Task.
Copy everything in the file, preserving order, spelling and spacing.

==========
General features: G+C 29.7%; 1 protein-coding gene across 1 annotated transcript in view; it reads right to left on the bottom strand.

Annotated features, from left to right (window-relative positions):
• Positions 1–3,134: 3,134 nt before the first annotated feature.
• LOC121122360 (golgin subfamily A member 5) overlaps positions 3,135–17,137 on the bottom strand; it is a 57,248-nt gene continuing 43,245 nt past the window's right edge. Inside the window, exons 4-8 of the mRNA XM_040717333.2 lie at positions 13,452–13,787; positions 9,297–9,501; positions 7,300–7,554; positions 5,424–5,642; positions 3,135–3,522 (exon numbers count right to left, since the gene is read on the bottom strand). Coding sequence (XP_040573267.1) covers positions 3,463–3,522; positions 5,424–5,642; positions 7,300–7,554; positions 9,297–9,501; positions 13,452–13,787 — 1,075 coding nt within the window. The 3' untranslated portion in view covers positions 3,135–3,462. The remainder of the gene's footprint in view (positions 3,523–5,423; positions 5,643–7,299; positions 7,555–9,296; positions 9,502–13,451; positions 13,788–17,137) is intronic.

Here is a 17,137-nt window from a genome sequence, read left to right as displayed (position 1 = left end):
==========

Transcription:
General features: G+C 29.7%; 1 protein-coding gene across 1 annotated transcript in view; it reads right to left on the bottom strand.

Annotated features, from left to right (window-relative positions):
• Positions 1–3,134: 3,134 nt before the first annotated feature.
• LOC121122360 (golgin subfamily A member 5) overlaps positions 3,135–17,137 on the bottom strand; it is a 57,248-nt gene continuing 43,245 nt past the window's right edge. Inside the window, exons 4-8 of the mRNA XM_040717333.2 lie at positions 13,452–13,787; positions 9,297–9,501; positions 7,300–7,554; positions 5,424–5,642; positions 3,135–3,522 (exon numbers count right to left, since the gene is read on the bottom strand). Coding sequence (XP_040573267.1) covers positions 3,463–3,522; positions 5,424–5,642; positions 7,300–7,554; positions 9,297–9,501; positions 13,452–13,787 — 1,075 coding nt within the window. The 3' untranslated portion in view covers positions 3,135–3,462. The remainder of the gene's footprint in view (positions 3,523–5,423; positions 5,643–7,299; positions 7,555–9,296; positions 9,502–13,451; positions 13,788–17,137) is intronic.

Here is a 17,137-nt window from a genome sequence, read left to right as displayed (position 1 = left end):